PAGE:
The Choice

“Two roads diverged in a wood, and I, I took the one less traveled by…”

“What?”

“It’s a poem by Rober…. Nevermind. This is not an easy choice. Just give me a minute to think.”

Michael paced the length of the living room, drumming his fingers against each other.

“Dude, you’re not seriously thinking of picking him are you?”

Every bit of Max’s 6’ 3” frame vibrated with the impatience of a 5-year-old as he sat on the couch, trying to cover the Kool-Aid stain he had created two months ago. Max’s self control had never been strong, but he harnessed every bit he had trying to sit still. Unfortunately, even at his best he could only control half of himself. While his hands were tucked under crossed arms, his knees bounced out of control. He threw his head to one side, casting the mop of brown hair out of blue eyes that begged to be the chosen one.

Over the past six months, Michael’s roommates had progressed from getting on each other’s nerves to full-fledged war. When Max found that all the deodorant in the house had disappeared right before his first date with Cassie, he programmed the TV so that it would only play the original Ghost Busters movie for two weeks straight. Michael hated being forced to choose between the two, but he could not take it anymore.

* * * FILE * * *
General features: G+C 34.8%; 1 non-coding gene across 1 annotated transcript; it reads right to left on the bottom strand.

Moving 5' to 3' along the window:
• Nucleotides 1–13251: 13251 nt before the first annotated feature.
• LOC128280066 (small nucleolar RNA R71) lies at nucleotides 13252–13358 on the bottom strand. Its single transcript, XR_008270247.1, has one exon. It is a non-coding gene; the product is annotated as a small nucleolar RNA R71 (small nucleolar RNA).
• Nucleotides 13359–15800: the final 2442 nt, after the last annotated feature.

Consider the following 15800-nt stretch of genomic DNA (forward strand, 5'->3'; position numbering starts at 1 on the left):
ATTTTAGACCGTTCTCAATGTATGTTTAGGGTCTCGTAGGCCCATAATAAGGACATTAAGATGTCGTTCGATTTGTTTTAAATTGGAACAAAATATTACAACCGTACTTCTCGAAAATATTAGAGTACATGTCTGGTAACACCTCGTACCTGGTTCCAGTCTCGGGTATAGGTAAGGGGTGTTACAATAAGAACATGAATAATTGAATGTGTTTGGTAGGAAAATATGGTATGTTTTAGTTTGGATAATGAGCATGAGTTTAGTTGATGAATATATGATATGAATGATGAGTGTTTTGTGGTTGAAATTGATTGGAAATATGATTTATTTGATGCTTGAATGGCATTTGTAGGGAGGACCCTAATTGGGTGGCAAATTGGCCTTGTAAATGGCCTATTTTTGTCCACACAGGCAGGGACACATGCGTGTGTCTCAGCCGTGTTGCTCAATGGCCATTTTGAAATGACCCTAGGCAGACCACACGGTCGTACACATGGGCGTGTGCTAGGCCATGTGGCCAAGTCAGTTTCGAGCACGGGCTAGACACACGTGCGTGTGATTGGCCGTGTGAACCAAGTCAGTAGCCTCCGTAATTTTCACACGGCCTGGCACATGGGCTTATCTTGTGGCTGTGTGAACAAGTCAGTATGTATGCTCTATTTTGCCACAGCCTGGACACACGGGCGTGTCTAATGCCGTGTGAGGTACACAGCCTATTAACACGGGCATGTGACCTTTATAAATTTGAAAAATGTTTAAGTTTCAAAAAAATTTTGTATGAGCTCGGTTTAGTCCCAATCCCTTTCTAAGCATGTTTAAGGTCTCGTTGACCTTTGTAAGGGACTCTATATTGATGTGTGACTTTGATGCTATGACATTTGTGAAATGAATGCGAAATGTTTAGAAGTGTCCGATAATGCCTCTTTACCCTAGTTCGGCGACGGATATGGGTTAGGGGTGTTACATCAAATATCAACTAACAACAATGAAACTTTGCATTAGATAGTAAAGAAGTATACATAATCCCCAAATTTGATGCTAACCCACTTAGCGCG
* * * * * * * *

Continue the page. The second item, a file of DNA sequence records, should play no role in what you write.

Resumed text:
“Look Max, I know that whatever I decide, it’s gonna suck for someone, but I am sick of being in the middle of your little war and there is only one room besides mine. Now shut up and let me think.”

Max continued to plead like a puppy begging for a treat.

“You won’t be able to play Call of Duty with him.”

“I also won’t find his boxers in the kitchen sink.”

Michael never missed a stride as he shot Max a look intended to convince him that talking was not in his best interest at this time, or for that matter, ever.

Max could only fight his instincts for so long before bursting out with another attempt to tip the scales in his favor.

“He won’t ever bring any hot girls over.”

“Dude. Neither will you.”

“Bro! That was cold. Low blow dude.”

“Will you just let me think?”

Max’s energy had been contained for too long and he bounded off the couch to match Michael’s pacing. He desperately searched for anything that might help him win.

“We’ve had some great times together. We have a Super Bowl tradition.”

“He and I have a Halloween tradition.”

Michael stopped and turned to look at his friend in one motion. Max’s ears perked up, sensing that this could be the moment that decided everything.

“Look man, here’s the deal. You both are great in your own ways, but if all you’re gonna do is fight I can only have one of you here. I’m sorry dude, but I’m choosing him.”

Max threw his arms wildly in the air as he screamed, “ARE YOU SERIOUS?”

“It’s nothing personal. We can still hang out together sometimes. It’s just that times are tight right now and…”

“But he’s a ghost!”

“Yeah, but he’s a ghost who pays his rent.”

Copyright © 2011 Adam Drake

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13 comments